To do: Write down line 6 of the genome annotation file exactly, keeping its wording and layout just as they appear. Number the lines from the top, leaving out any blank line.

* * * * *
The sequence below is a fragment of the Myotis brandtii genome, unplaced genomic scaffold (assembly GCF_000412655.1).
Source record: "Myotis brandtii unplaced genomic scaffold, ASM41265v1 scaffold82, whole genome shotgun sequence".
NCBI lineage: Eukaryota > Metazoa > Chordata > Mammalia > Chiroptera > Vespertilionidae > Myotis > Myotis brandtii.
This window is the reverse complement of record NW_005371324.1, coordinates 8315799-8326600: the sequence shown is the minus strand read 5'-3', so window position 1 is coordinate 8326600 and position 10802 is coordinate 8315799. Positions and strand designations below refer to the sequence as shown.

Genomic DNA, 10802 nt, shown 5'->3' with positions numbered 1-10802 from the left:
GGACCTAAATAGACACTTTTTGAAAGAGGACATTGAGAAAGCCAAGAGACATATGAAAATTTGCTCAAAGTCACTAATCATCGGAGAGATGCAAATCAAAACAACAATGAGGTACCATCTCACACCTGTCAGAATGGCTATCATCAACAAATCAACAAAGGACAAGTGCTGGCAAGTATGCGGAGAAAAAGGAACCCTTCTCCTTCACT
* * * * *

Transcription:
GGACCTAAATAGACACTTTTTGAAAGAGGACATTGAGAAAGCCAAGAGACATATGAAAATTTGCTCAAAGTCACTAATCATCGGAGAGATGCAAATCAAAACAACAATGAGGTACCATCTCACACCTGTCAGAATGGCTATCATCAACAAATCAACAAAGGACAAGTGCTGGCAAGTATGCGGAGAAAAAGGAACCCTTCTCCTTCACT